Tuesday, November 01, 2005

WHY MADRID (written for my friends at the Travel Bookshop in London and first published in their Newsletter):

Americans always wonder why I choose to live in Madrid. Spaniards never ask, preferring conversation to direct questions. What there is to know about a person comes out in the course of an encounter, over a meal or a copa, or more gradually but just as inevitably in the brief daily chats where you get your newspaper, buy your bread, take your coffee. Manners are exquisite but deceptively informal, rooted deep in subliminal worry, with the easy open point being that no one remains anonymous. Men and women unfailingly trade two kisses, a peck on each cheek when meeting for the first time and by way of every greeting and farewell. Strangers are sure to say hello and goodbye to each other in elevators.

In the last century this national graciousness was honed by a brutal civil war and the subsequent dictatorship of Francisco Franco. After the mutual atrocities, and under the watchful eyes of Franco's military police and their neighborhood informants, it was better to get along and keep your private life and opinions quiet. Ironically, repression tempered Spain - con ganas, "with desire" - for an eventual democratic transition that was all the more historic for being unprecedented in its orderliness. The country had a long reflective time, 36 years of absolute autocracy, to prepare for the Generalissimo's demise in 1975; one proud legend has it that the night he finally died, statues of political figures all over Spain were quietly and symbolically replaced with telephone booths.

The telephone booths, as sudden links to the outside world, point up another irony of the Franco years: Fascist and nominally neutral during WWII, Spain was excluded from the post-war modernization of Europe and ostracised as a diplomatic pariah - enduring los aƱos de hambre, "the years of hunger" - until it joined the United Nations in 1955. Also, the sexual revolution of the 1960s and its spawn of sub-cultural activism came late to Spain, where public display of affection was a citable offense under Franco. Spaniards have caught up fast, but those 30 years outside the international mainstream arguably kept Spain more historically authentic, more stubbornly idiomatic and less homogenized - less Americanized - than her European neighbors who were earlier to put out the tourist trough.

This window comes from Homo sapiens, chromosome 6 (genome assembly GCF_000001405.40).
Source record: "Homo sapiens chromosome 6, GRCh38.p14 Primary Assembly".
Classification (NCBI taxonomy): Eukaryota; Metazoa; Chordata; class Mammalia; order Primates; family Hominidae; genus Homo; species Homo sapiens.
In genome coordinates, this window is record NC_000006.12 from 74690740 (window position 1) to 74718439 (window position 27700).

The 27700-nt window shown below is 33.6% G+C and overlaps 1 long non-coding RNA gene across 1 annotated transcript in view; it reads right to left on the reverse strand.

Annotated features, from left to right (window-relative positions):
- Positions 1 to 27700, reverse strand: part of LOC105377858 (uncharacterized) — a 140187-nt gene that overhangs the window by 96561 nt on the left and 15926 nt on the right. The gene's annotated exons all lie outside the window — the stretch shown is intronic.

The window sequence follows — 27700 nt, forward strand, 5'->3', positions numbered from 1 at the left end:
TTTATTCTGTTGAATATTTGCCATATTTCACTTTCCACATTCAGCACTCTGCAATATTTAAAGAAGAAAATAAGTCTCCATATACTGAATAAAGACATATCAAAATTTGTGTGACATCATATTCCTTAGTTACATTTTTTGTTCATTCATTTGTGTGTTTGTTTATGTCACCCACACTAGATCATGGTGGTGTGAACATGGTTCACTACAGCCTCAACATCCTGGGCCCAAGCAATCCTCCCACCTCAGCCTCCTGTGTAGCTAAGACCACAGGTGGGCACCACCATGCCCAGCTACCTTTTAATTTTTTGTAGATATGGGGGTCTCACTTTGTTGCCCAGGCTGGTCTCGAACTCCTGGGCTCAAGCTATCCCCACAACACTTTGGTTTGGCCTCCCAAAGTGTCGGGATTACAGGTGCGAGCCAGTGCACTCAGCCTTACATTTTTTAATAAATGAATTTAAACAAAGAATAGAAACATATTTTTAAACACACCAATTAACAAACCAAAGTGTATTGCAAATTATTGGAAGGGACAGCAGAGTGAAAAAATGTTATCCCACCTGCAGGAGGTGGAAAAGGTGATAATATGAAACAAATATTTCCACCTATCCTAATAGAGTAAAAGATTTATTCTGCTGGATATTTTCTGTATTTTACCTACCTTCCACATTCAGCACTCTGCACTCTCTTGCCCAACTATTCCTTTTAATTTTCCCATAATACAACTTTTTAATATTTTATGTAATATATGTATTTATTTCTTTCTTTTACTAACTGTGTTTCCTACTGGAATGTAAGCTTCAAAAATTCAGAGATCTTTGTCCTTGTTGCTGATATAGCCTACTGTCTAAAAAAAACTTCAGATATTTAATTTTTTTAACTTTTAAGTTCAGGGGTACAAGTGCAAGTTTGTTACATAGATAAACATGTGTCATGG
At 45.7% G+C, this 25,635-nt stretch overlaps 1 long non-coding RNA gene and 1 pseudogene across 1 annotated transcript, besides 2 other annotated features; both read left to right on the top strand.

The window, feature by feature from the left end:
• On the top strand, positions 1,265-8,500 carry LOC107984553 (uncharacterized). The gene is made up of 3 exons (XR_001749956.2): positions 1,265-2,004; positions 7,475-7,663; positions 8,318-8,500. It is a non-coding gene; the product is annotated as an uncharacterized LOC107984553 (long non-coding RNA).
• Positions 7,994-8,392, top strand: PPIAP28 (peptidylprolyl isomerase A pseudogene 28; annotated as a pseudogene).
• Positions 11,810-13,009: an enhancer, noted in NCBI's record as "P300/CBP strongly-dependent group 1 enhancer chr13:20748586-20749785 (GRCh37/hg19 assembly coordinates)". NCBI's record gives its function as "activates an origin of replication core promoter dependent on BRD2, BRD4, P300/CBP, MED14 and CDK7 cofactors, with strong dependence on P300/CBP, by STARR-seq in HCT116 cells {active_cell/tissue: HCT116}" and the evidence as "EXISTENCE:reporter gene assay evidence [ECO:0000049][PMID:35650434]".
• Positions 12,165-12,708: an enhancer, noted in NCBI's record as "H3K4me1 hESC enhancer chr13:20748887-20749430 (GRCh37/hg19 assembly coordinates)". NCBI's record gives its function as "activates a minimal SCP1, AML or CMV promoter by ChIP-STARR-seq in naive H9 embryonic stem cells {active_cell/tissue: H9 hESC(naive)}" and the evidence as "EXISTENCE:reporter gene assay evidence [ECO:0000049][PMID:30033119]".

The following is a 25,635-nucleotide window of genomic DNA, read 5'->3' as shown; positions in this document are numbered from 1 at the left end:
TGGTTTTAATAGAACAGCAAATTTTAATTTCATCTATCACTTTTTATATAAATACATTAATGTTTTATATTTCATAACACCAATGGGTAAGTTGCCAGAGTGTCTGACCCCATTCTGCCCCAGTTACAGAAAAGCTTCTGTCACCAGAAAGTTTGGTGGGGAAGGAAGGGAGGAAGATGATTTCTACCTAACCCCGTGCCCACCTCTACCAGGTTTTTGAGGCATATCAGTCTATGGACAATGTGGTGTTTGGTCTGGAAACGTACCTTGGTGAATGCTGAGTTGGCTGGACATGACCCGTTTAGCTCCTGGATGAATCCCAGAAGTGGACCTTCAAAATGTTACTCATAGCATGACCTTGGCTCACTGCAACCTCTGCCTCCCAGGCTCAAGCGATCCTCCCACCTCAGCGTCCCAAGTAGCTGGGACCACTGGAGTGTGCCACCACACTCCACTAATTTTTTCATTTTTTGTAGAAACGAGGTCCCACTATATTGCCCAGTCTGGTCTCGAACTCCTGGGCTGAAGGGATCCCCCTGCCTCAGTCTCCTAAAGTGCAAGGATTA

The past is everywhere in Spain, even in the capital, constantly contradicting the future. Everyone's favorite example is lunch: While America and the rest of Europe grab a bite, most of Madrid still closes up shop at 2 and goes home for a proper meal and a siesta in the heat of the day, in the cold shorter days of winter as well. Business resumes at 5, ends at 8; dinner is at 10 and 9 is early to find a restaurant open. Your waiter will probably work there his entire adult life, a professional and proud of it. He is also a source of information about everything from the secret lowdown behind the local news to Madrid's notorious vagaries of spring weather - "Don't take off your overcoat until the 40th of May."- and he has timed the ebb and spate of city traffic to a science. His best kept secret - which he can't help sharing, drawing a map - is that for all the cars and their infernal pollution, and even with all the construction suburbanizing the outskirts of Madrid, it is still possible for a person to arrive at Barajas International Airport and walk west and south into the city, almost 10 miles, almost all of it through open country where the only sounds are birdcalls and the faraway bells of sheep and goats.

This continuity of life can be intriguing to an American, and maddeningly inert when it's time to get something done in a hurry or deal with any bureaucracy. But in the offices and corridors of paperwork, you find yourself, for good or ill, seeing the same faces; they remember you; a greeting elaborates into an exchange, something shared, even if it leads only to further debate. Then one day a small administrative favor solves the insoluble problem, and afterwards your friend the waiter celebrates your victory with a drink on the house, a second one just as you are getting up to leave. You settle back into your seat, your battle with the bureaucratic windmill more or less amicably won and now the occasion of a kindness. This is Madrid, this gift of an unexpected moment when you take another, more relaxed and appreciative look around. No wonder a recent study in the British Journal of Psychiatry has shown that Spaniards are less subject to depression than other Europeans - only 2.6% of the Spanish population, compared to 17% of the British - and actuarial tables give Spaniards a longer average life than Americans.

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